mixing and mastering Mastering Tips Introduction – Getting Our Minds Right Before Mixing and Mastering Home Recordings
As with many things, people often start their journey to gain knowledge on a topic with an error in logic, or at least a mistaken assumption. This is certainly true in the case of the mixing and mastering of home recordings. With songs mixing, the initial error that is made, is that many home recording artists strive to duplicate what they are hearing in their favorite releases by their favorite established artists.
The reason this is a mistake to approach songs mixing this way is that what they are listening to on their favorite recordings is not actually a songs mixing. It is in fact, a mix that has been through the mastering process. You see, the sound of a mix and the sound of a mastered mix are very different. Trying to copy the sound of a mastered song in the mixing phase is not only a waste of time, it will damage the quality of the recording if and when it is mastered.
Mastering Tips for Better Songs Mixing in the Home Recording Studio
Explanation of Tip 2: Your mixing needs to be relatively quiet because it must leave room (“headroom”) for the primary goal of the mastering process, which is to raise the overall average volume of a mix. In other words, mastering makes the volume relatively consistent throughout the song. This makes the mastered version of the song “seem” louder and punchier.
The mastering engineer does this by using a variety of compressors. He or she sets “thresholds” to prevent volume spikes and also compresses and sets thresholds on specific frequencies.
Think of these thresholds, created with compression and/or compressed EQ, as a “ceiling,” and a “floor,” which creates a “container” that volume and frequencies must live in. This container prevents the master recording from peeking over “zero” or dipping too low on the output volume. Therefore, we must provide a “quiet” mix for the mixing and mastering process so there is enough headroom for these tasks. Otherwise, the mix’s journey through the mastering phase will risk pinched, choked or distorted sound.
The next few song mixing tips are related. As a group the following three tips represent a real opportunity for home recording artists to remove much of the frustration from the song mixing process and will greatly decrease the time spent songs mixing.
(Normalization is the term for evening out the natural volume differences within a song between its sections. i.e. verse, chorus, bridge etc.) Leave this to the mastering process.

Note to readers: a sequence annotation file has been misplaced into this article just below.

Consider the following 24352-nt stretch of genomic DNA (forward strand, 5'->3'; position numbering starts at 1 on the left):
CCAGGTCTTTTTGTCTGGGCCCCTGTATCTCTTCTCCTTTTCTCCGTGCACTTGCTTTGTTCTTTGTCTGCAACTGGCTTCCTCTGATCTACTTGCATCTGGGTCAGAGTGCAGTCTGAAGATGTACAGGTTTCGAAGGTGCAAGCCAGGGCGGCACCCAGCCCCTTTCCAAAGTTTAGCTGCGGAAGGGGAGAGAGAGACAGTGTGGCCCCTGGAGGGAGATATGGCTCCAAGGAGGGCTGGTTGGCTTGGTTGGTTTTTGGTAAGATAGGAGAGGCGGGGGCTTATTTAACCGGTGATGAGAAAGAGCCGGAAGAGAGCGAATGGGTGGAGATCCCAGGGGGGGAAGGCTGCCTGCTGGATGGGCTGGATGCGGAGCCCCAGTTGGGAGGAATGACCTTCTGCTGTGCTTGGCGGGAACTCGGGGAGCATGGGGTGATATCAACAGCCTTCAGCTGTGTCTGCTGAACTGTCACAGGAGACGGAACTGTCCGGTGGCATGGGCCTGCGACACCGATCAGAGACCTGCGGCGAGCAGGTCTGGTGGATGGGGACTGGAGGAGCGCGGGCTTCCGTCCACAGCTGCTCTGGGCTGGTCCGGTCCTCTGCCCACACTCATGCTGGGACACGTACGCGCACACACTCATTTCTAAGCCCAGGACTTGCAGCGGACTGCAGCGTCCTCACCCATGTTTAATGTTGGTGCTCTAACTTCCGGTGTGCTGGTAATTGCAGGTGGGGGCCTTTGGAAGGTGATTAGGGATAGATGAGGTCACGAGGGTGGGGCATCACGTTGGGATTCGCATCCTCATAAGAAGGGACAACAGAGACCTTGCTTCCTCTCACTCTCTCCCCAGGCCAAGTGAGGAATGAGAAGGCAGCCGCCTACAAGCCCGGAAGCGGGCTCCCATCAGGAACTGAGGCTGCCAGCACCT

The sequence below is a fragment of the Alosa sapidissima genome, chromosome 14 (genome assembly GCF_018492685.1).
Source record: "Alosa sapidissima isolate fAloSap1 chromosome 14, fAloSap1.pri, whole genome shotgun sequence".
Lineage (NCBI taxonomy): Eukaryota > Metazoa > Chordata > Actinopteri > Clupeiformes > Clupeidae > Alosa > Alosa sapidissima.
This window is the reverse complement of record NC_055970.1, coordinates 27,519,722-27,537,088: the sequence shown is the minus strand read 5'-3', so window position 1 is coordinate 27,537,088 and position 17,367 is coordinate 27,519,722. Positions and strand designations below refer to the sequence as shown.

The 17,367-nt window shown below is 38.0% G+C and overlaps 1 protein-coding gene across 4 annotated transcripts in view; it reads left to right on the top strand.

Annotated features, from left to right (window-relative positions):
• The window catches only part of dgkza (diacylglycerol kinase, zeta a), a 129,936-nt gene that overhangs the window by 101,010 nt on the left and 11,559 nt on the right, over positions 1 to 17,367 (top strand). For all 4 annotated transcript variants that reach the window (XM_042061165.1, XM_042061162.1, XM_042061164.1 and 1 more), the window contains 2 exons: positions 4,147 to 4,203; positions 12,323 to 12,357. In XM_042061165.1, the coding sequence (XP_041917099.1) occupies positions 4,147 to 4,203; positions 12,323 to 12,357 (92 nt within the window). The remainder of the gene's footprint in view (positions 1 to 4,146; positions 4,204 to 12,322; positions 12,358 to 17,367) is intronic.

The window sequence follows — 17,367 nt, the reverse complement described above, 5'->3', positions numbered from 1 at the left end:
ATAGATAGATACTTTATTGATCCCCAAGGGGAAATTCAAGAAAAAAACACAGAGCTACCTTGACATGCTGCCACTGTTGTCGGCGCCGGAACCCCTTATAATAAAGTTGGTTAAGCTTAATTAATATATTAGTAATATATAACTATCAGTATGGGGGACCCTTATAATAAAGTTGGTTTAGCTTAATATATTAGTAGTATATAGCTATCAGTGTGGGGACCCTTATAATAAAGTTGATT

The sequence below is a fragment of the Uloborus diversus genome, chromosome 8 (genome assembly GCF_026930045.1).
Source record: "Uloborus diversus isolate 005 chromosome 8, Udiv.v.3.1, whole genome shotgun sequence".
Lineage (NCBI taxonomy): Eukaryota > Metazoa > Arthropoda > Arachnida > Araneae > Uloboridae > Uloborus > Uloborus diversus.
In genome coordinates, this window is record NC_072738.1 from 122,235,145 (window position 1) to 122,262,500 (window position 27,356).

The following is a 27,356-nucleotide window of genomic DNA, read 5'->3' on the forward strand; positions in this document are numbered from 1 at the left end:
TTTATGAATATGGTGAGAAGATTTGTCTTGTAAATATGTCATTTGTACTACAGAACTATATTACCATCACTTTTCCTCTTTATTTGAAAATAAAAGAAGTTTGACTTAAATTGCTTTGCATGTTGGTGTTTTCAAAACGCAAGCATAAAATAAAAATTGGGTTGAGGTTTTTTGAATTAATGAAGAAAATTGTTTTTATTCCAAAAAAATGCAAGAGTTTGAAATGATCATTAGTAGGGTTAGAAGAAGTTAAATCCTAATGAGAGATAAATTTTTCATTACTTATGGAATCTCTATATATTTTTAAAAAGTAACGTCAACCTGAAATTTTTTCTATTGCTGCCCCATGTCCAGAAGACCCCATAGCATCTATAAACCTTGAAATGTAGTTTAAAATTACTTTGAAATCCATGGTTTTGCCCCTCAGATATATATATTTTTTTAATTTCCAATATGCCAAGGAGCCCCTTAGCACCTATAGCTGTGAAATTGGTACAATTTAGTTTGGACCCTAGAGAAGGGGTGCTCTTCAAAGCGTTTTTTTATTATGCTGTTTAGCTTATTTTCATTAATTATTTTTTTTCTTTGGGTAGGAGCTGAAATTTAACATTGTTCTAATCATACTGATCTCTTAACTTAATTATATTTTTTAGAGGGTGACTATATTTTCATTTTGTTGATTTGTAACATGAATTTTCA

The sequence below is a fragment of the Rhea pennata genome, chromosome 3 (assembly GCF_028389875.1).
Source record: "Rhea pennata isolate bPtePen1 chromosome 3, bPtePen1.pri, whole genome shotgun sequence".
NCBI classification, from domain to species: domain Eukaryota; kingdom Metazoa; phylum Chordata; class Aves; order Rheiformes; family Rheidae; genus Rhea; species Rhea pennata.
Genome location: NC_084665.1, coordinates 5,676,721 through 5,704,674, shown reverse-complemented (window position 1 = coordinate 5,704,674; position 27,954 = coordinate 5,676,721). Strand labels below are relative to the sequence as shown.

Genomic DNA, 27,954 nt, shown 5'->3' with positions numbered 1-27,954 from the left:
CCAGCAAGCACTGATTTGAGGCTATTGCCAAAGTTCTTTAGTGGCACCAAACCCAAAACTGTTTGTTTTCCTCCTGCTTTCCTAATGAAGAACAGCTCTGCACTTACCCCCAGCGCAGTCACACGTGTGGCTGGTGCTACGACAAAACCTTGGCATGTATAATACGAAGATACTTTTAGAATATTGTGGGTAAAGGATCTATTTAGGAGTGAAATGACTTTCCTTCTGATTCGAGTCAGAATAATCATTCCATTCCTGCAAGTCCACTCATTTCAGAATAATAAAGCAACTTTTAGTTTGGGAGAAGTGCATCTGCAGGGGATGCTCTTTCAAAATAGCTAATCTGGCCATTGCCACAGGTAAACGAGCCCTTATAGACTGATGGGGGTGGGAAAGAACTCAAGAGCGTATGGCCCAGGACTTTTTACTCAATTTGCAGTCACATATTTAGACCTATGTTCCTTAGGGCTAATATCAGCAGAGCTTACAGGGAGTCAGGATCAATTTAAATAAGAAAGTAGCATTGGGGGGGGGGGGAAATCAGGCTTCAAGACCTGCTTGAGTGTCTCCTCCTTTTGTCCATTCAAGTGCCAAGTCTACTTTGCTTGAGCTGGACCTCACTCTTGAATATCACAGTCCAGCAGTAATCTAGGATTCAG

Explanation for mastering tips 3, 4 and 5: Get your levels between instruments and/or vocals the way you want them. Do not get bogged down attempting to achieve absolutely perfect separation between your various sounds. Concentrate on the most obvious EQ traffic jams and make minor EQ adjustments to address the worst areas.
You Must Trust the Mastering Process
It is important to provide a mix for mastering that has a full but natural, frequency range. The high end, mid range, and/or bass frequencies should not be severely boosted, or stripped, of their natural frequencies.
Remember, your songs mixing is not meant to sound like a master. A good mix should even sound a little flat or dull compared to a typical mastered song. Your low mid range may even sound a little muddled or indistinct but you must resist the temptation of agonizing for hours attempting to achieve perfect separation between your sounds. This is especially important for the home recording artist.
If you have recorded each of your tracks well, then realize that all the frequencies that the mastering engineer will need are there. The song mixing process uses very specific tools that are able to target and pinpoint exact frequencies in order to boost or de-emphasize them as is needed.
The mastering process will also take care of the wide separation and stereo image we all desire. A mix that is overly equalized just uses up headroom. Let the sounds and tracks of your mix arrive to the mastering process in a relatively natural state.
We must let the mastering process put most of the gloss and shine on our mixes.
If you allow yourself to understand and truly trust the mastering process, your reward will be significant and profound. You will be able to remove most of the tweaking and re-tweaking of EQ, and chasing minuscule adjustments there that are so frustrating and discouraging to many home recording artists.
You will be able to re-focus your efforts on your creativity and the actual performances you capture to your recorded tracks. Your recording sessions will simply be a matter of laying well played tracks, that arrive in the recording software with healthy volumes, balance and minor eq adjustments and finally, a well exported final mix to a WAV or AIFF stereo file, ready for the songs mixing process.